2011 OPEN FORUM Abstracts
THE EFFECT OF BLOOD PRESSURE ON RCP ULTRASOUND GUIDED ARTERIAL CANNULATION SUCCESS RATES.
Andrew Miller, Andrew Almond, Jhaymie Cappiello, Michael Gentile, Janice Thalman, Neil MacIntyre; Duke University Hospital, Durham, NC
Background: Conventional radial arterial line placement requires locating the desired vessel by palpation. The use of ultrasound guidance for radial artery cannulation has been shown to improve success rates, reduce the overall time to successful cannulation, and to facilitate training. We sought to analyze systolic blood pressure, pulse pressure, and palpable pulse strength in relation to ultrasound guided radial artery cannulation success rates. Methods: RCPs certified in arterial line insertion were trained in radial artery catheterization using ultrasound by Emergency Medicine physicians. After obtaining IRB approval for this study, patients were enrolled based on the need for an arterial line placement. The catheters used were Sharps Radial Artery Catherization Set with a 20 gauge catheter, 22 gauge introducer wire, and spring wire guide with integral needle protection. The ultrasound devices were the Sonosite iLook and the Sonosite MicroMaxx. Data recorded included strength of pulse, systolic and diastolic blood pressure, number of attempts (3 or less punctures per attempt), successful/unsuccessful artery cannulation. Catheterizations were performed according to institutional policy and procedure. Results: This review covers a 28 month period (12/08- 4/11). The age of the patients was 56 +/- 14 years. Their systolic blood pressure was 101.5 +/- 31.5 mmHg. There were a total of 108 attempts at cannulation with 92 arteries successfully cannulated. Conclusion: Blood pressure and pulse pressure are not reliable predictors of success for ultrasound guided radial artery cannulation. Palpable pulse strength is the strongest predictor of success.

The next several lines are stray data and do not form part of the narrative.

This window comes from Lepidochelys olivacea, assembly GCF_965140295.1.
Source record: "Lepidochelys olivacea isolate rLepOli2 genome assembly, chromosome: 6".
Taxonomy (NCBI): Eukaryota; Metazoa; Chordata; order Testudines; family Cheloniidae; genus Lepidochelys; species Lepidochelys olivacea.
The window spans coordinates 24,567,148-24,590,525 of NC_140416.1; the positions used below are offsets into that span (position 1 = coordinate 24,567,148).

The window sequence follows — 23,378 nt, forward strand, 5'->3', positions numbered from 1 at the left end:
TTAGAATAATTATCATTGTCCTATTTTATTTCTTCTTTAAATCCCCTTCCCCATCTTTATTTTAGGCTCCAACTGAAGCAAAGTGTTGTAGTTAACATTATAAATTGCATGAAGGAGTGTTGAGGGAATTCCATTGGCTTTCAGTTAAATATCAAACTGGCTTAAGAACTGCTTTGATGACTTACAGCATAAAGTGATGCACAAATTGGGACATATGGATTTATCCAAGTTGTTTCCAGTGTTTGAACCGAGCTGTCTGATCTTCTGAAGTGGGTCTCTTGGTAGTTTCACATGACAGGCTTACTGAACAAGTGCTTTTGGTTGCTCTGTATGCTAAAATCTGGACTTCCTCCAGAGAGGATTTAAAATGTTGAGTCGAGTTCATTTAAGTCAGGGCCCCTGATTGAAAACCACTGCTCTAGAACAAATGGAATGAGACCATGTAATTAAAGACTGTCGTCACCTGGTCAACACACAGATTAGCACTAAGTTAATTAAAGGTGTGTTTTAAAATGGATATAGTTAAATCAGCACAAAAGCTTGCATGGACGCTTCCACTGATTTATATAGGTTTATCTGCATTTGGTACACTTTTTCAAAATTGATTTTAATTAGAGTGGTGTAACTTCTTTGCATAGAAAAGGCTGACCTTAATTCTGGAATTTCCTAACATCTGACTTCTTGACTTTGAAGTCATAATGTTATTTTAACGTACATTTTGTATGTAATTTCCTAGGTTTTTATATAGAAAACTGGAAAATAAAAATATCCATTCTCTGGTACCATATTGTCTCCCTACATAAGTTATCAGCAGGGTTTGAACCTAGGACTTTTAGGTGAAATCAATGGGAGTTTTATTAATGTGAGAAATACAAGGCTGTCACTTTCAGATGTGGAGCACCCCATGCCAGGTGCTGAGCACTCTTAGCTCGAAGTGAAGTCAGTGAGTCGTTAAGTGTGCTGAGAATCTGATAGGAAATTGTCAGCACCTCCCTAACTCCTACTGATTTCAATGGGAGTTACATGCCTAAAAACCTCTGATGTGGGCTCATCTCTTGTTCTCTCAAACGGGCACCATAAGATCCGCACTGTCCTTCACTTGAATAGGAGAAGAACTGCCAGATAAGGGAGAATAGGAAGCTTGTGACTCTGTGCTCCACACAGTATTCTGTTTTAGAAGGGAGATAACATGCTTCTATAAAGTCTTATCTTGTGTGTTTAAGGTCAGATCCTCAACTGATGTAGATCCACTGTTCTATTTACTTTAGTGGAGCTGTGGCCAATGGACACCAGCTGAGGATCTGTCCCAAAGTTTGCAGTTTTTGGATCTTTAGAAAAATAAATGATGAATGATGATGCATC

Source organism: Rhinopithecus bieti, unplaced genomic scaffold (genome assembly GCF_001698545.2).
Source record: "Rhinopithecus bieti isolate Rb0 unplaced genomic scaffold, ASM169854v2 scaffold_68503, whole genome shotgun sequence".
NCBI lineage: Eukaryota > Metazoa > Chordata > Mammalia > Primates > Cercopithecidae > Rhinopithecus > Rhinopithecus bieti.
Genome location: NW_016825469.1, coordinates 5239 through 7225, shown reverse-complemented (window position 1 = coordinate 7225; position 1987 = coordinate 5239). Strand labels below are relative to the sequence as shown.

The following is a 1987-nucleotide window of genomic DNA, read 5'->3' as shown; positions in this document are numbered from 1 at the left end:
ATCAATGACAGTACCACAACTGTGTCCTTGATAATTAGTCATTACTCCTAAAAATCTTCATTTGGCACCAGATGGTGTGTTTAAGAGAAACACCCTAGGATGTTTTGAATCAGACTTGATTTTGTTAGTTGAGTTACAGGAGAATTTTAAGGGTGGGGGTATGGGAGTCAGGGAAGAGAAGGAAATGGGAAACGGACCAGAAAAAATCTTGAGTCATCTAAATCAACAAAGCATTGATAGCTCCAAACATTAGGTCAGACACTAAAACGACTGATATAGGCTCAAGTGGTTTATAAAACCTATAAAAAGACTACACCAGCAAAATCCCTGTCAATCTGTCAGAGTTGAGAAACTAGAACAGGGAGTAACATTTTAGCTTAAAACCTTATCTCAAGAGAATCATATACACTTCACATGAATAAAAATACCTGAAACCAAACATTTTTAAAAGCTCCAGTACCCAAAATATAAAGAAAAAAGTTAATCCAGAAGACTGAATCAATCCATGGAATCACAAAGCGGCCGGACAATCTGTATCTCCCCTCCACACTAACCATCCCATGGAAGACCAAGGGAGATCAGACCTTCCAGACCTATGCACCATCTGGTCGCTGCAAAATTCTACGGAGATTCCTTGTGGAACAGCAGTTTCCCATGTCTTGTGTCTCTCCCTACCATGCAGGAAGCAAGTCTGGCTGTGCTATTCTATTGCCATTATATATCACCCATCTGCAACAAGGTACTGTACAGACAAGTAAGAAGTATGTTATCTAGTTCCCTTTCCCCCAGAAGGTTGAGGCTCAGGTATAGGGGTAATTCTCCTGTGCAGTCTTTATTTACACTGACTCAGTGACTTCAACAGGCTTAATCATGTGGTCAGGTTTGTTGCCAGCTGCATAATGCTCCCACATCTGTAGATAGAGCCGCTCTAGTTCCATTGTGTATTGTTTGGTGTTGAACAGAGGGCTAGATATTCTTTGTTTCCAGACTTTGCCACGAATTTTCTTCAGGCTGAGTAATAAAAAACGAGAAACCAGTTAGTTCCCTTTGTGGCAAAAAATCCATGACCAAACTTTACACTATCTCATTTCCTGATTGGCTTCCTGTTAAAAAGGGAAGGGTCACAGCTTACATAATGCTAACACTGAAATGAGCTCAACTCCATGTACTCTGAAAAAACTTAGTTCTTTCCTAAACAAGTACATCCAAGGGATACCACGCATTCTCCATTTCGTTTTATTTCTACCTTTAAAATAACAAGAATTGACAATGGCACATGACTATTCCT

Sponsored Research - None
Success Rate = Successful attempts/Total attempts